This Nabataean city is located in Saudi Arabia, approximately 320 kilometers south of Petra. This Nabataean city has 131 tombs spread out over 13.4 kilometers. The city proper as a siq, walls, towers, water conduits, and cisterns. We are trying to collect pictures, maps and other descriptions of this site. If you can help us please email us especially if you can provide photos to complete our database of the 130 tombs.

In ancient times it was known as Hegra (“Rocky Tract”) but is now known as Mada’in Salih, or “the cities of Salih” in Arabic. (The name refers to the pre-Islamic prophet Salih, whose rejection by the people of Thamud is recounted in the Qur’an.) Hegra was the southernmost Nabataean settlement and one of the Nabataean Burial Cities. It was also a center for the kingdom’s traders, farmers, engineers, stonemasons and artisans. Hegra’s walled urban center covered about 650,000 square meters or 160 acres.

One of the interesting things about Meda’in Saleh is that many of the tombs have inscriptions which describe who built the tomb, who is buried there, and who can use the tomb. Inscriptions like this are common on other Nabataean burial sites, but very few have been found in Petra. Some have wondered if the inscriptions in Petra were painted onto white plaster, which would have crumbled over history. Others have wondered if perhaps there never were any in Petra.

The above inscription was recently uncovered in Meda’in Saleh. It was translated byu Rudulf Haensch, of the German Archeological Institute in Munich and reads:

For the welfare of Emperor Caesar Marcus Aurelius Antoninus Augustus Armeniacus Parthicus Medicus Germanicus Sarmaticus Maximus, the community of the Hegreni restored the wall, destroyed by the passage of time, at its own expense, under the governorship of Iulis Firmanus, legate of the emperor with the rank of praetor; the work being arranged by Pomponius Victor, centurion of Legion III Cyrenaica, and his colleague, Numisius Clemens, and construction being supervised by Amrus, son of Haian, the headman of their community.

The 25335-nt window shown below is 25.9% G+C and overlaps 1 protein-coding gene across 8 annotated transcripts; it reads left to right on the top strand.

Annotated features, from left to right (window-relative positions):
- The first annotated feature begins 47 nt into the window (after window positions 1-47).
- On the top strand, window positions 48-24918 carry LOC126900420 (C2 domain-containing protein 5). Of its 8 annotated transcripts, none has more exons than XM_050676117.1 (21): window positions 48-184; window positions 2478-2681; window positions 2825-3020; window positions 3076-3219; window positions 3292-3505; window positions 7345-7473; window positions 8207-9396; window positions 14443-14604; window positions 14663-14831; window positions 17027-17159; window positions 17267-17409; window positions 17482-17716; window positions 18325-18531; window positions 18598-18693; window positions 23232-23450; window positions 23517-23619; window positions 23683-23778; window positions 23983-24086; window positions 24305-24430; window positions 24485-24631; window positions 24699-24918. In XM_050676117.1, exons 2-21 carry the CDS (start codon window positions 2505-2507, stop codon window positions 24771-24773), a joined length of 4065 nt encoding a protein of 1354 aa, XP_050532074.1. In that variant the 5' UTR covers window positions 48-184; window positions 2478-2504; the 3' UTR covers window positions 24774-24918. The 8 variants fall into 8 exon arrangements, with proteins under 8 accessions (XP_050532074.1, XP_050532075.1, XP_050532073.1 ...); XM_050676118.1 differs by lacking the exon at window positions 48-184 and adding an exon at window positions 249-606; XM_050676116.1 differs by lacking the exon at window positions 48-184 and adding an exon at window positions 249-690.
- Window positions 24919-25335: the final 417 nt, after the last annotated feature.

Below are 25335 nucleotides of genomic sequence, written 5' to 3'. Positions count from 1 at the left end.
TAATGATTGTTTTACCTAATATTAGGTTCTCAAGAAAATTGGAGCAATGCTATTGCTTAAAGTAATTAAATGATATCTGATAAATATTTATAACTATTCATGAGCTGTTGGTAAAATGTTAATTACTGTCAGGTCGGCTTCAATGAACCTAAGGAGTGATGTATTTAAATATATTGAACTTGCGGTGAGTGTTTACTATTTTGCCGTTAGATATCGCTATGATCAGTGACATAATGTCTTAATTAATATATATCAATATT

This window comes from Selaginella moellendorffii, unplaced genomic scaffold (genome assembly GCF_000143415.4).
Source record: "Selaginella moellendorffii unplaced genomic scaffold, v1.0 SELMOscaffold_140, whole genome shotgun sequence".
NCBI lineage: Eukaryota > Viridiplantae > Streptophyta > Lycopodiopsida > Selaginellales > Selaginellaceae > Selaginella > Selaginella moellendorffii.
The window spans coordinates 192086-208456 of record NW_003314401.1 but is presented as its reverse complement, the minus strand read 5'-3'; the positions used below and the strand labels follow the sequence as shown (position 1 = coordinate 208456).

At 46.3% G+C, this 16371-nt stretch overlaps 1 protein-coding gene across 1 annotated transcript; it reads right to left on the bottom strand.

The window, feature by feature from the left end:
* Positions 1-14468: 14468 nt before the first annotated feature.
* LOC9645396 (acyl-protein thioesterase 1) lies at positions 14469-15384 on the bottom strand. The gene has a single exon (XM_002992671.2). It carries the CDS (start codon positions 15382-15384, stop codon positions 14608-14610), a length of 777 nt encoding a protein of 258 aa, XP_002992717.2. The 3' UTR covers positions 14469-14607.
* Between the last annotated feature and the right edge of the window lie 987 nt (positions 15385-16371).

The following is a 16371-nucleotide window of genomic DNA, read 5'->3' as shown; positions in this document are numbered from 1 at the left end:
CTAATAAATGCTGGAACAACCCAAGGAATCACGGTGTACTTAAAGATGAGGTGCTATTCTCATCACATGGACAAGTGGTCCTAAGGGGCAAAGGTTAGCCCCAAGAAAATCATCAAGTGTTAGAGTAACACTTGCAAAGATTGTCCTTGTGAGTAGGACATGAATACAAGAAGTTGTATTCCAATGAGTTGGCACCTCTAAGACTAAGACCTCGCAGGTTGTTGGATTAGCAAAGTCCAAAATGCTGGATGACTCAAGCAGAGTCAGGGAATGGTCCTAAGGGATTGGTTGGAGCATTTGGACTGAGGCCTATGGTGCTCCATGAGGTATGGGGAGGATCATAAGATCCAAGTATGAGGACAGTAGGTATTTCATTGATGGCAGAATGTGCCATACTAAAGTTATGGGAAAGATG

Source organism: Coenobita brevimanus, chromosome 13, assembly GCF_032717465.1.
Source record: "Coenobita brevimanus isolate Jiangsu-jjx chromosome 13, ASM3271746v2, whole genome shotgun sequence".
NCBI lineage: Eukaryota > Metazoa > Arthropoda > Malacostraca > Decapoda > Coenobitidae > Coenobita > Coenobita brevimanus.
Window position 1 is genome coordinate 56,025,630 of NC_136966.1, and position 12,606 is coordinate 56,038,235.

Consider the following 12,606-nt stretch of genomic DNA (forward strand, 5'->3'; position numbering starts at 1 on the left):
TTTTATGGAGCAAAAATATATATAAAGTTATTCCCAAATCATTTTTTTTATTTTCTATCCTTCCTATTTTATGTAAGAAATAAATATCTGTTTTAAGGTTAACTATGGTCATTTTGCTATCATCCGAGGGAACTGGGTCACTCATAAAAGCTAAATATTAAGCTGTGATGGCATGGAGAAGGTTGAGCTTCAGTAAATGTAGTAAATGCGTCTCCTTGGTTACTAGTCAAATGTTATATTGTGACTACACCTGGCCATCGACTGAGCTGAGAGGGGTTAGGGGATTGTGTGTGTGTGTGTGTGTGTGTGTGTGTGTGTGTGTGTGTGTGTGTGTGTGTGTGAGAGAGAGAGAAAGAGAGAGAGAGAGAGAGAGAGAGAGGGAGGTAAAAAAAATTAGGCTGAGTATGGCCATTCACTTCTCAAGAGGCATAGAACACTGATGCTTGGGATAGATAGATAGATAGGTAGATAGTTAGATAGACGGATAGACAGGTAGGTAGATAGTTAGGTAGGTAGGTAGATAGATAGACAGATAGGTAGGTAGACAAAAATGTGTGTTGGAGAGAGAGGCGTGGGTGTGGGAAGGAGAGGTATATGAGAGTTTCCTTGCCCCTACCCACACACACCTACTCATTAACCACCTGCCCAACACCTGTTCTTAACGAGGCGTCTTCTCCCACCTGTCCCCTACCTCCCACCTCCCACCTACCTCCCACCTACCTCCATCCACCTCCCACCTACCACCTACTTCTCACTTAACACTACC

This inscription throws new light on Mada’in Salih, as it appears that the inscription was written in 75 AD, and demonstrates that there was a Roman military presence there at that time.

Please check out the database and chart of the 130 tombs on this website.

Photo by Galen R Frysinger www.galenfrysinger.com Used with permission

Photo by Galen R Frysinger www.galenfrysinger.com Used with permission


Photo by Galen R Frysinger www.galenfrysinger.com Used with permission

Photo by Galen R Frysinger www.galenfrysinger.com Used with permission


Photo by Galen R Frysinger www.galenfrysinger.com Used with permission

Photo by Galen R Frysinger www.galenfrysinger.com Used with permission


Photo by Galen R Frysinger www.galenfrysinger.com Used with permission

Photo by Galen R Frysinger www.galenfrysinger.com Used with permission


Photo by Galen R Frysinger www.galenfrysinger.com Used with permission

Photo by Galen R Frysinger www.galenfrysinger.com Used with permission


Photo by Galen R Frysinger www.galenfrysinger.com Used with permission

Photo by Galen R Frysinger www.galenfrysinger.com Used with permission


Photo by Galen R Frysinger www.galenfrysinger.com Used with permission

Photo by Galen R Frysinger www.galenfrysinger.com Used with permission


Special thanks to John and Kathy Haberman for all the photos below this point. Their contributions have greatly aided us in recording Meda’in Saleh for those who cannot enter Saudi Arabia at this time.

General view of area F

General view of area F

Decorations on a Nabataean capital.

Decorations on a Nabataean capital.

An interesting capital

An interesting capital

View from the High Place looking north west

View from the High Place looking north west

A dining hall (known today as a diwan). Notice the siq on the left where people enter Meda'in Saleh.

A dining hall (known today as a diwan). Notice the siq on the left where people enter Meda'in Saleh.

To the left of the dining hall, a niche is carved into the wall with a god-block.

To the left of the dining hall, a niche is carved into the wall with a god-block.

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